# 24 Daily nest survival

## 24.1 Background

Analyses of nest survival is important for understanding the mechanisms of population dynamics. The life-span of a nest could be used as a measure of nest survival. However, this measure very often is biased towards nests that survived longer because these nests are detected by the ornithologists with higher probability . In order not to overestimate nest survival, daily nest survival conditional on survival to the previous day can be estimated.

## 24.2 Models for estimating daily nest survival

What model is best used depends on the type of data available. Data may look:

1. Regular (e.g. daily) nest controls, all nests monitored from their first egg onward
2. Regular nest controls, nests found during the course of the study at different stages and nestling ages
3. Irregular nest controls, all nests monitored from their first egg onward
4. Irregular nest controls, nests found during the course of the study at different stages and nestling ages
Table 24.1: Models useful for estimating daily nest survival. Data numbers correspond to the descriptions above.
Model Data Software, R-code
Binomial or Bernoulli model 1, (3) glm, glmer,…
Cox proportional hazard model 1,2,3,4 brm, soon: stan_cox
Known fate model 1, 2 Stan code below
Known fate model 3, 4 Stan code below

## 24.3 Known fate model

A natural model that allows estimating daily nest survival is the known-fate survival model. It is a Markov model that models the state of a nest $$i$$ at day $$t$$ (whether it is alive, $$y_{it}=1$$ or not $$y_{it}=0$$) as a Bernoulli variable dependent on the state of the nest the day before.
$y_{it} \sim Bernoulli(y_{it-1}S_{it})$ The daily nest survival $$S_{it}$$ can be linearly related to predictor variables that are measured on the nest or on the day level.

$logit(S_{it}) = \textbf{X} \beta$ It is also possible to add random effects if needed.

## 24.4 The Stan model

The following Stan model code is saved as daily_nest_survival.stan.

data {
int<lower=0> Nnests;                  // number of nests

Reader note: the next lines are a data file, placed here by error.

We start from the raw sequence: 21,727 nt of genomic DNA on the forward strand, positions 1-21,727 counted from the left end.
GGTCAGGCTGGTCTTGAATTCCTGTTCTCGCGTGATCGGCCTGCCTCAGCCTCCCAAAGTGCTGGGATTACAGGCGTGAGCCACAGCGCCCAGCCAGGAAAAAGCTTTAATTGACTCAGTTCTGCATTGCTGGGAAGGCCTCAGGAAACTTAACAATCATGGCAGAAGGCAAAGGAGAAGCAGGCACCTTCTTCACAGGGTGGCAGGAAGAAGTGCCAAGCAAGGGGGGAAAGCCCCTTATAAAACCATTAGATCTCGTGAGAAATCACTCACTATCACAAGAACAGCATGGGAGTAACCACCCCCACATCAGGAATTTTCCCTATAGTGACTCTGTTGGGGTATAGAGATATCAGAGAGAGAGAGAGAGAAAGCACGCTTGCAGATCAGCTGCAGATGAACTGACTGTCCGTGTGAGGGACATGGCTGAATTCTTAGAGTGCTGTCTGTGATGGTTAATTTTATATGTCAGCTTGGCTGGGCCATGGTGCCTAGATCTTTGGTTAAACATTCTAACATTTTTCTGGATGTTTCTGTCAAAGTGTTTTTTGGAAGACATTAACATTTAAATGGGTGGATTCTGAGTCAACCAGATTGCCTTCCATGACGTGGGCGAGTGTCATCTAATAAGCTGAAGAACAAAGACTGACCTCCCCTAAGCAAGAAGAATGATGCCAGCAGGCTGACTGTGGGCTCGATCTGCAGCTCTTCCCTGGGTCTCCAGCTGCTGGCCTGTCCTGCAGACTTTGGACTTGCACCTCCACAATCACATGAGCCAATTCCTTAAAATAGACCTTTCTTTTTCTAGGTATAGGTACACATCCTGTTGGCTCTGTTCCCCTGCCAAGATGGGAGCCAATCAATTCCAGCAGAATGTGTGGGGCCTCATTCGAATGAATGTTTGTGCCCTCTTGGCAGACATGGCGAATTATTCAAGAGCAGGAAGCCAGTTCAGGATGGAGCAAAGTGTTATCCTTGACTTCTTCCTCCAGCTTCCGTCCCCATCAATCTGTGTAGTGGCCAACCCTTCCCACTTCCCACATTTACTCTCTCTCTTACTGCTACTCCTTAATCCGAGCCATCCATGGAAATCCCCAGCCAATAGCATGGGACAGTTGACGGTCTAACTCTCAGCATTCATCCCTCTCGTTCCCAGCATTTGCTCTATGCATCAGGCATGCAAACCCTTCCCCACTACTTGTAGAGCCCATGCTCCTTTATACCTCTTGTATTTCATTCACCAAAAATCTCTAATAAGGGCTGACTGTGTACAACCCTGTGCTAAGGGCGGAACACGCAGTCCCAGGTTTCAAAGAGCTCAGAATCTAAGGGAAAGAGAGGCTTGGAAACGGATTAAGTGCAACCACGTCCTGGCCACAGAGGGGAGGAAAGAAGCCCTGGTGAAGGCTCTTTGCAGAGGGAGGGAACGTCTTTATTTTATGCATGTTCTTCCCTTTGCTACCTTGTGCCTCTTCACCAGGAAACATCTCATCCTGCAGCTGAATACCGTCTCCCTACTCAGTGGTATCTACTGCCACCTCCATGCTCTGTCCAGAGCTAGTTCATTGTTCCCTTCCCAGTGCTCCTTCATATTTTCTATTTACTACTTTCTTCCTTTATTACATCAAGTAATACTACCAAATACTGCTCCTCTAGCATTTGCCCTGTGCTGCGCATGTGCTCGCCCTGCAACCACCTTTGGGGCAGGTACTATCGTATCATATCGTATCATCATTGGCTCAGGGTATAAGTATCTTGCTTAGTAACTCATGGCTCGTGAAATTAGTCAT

int<lower=0> last[Nnests];            // day of last observation (alive or dead)
int<lower=0> first[Nnests];           // day of first observation (alive or dead)
int<lower=0> maxage;                  // maximum of last
int<lower=0> y[Nnests, maxage];       // indicator of alive nests
real cover[Nnests];                 // a covariate of the nest
real age[maxage];                   // a covariate of the date
}

parameters {
vector b;                          // coef of linear pred for S
}

model {
real S[Nnests, maxage-1];             // survival probability

for(i in 1:Nnests){
for(t in first[i]:(last[i]-1)){
S[i,t] = inv_logit(b + b*cover[i] + b*age[t]);
}
}

// priors
b~normal(0,5);
b~normal(0,3);
b~normal(0,3);

// likelihood
for (i in 1:Nnests) {
for(t in (first[i]+1):last[i]){
y[i,t]~bernoulli(y[i,t-1]*S[i,t-1]);
}
}
}


## 24.5 Prepare data and run Stan

Data is from .

load("RData/nest_surv_data.rda")
str(datax)
## List of 7
##  $y : int [1:156, 1:31] 1 NA 1 NA 1 NA NA 1 1 1 ... ##$ Nnests: int 156
##  $last : int [1:156] 26 30 31 27 31 30 31 31 31 31 ... ##$ first : int [1:156] 1 14 1 3 1 24 18 1 1 1 ...
##  $cover : num [1:156] -0.943 -0.215 0.149 0.149 -0.215 ... ##$ age   : num [1:31] -1.65 -1.54 -1.43 -1.32 -1.21 ...
##  $maxage: int 31 datax$y[is.na(datax$y)] <- 0 # Stan does not allow for NA's in the outcome # Run STAN library(rstan) mod <- stan(file = "stanmodels/daily_nest_survival.stan", data=datax, chains=5, iter=2500, control=list(adapt_delta=0.9), verbose = FALSE) ## 24.6 Check convergence We love exploring the performance of the Markov chains by using the function launch_shinystan from the package shinystan. ## 24.7 Look at results It looks like cover does not affect daily nest survival, but daily nest survival decreases with the age of the nestlings. #launch_shinystan(mod) print(mod) ## Inference for Stan model: daily_nest_survival. ## 5 chains, each with iter=2500; warmup=1250; thin=1; ## post-warmup draws per chain=1250, total post-warmup draws=6250. ## ## mean se_mean sd 2.5% 25% 50% 75% 97.5% n_eff Rhat ## b 4.04 0.00 0.15 3.77 3.94 4.04 4.14 4.34 4228 1 ## b -0.01 0.00 0.13 -0.25 -0.09 -0.01 0.08 0.25 5192 1 ## b -0.70 0.00 0.16 -1.02 -0.80 -0.69 -0.59 -0.41 4221 1 ## lp__ -298.92 0.02 1.23 -302.00 -299.49 -298.59 -298.02 -297.54 2771 1 ## ## Samples were drawn using NUTS(diag_e) at Tue Aug 24 06:17:29 2021. ## For each parameter, n_eff is a crude measure of effective sample size, ## and Rhat is the potential scale reduction factor on split chains (at ## convergence, Rhat=1). # effect plot bsim <- as.data.frame(mod) nsim <- nrow(bsim) newdat <- data.frame(age=seq(1, datax$maxage, length=100))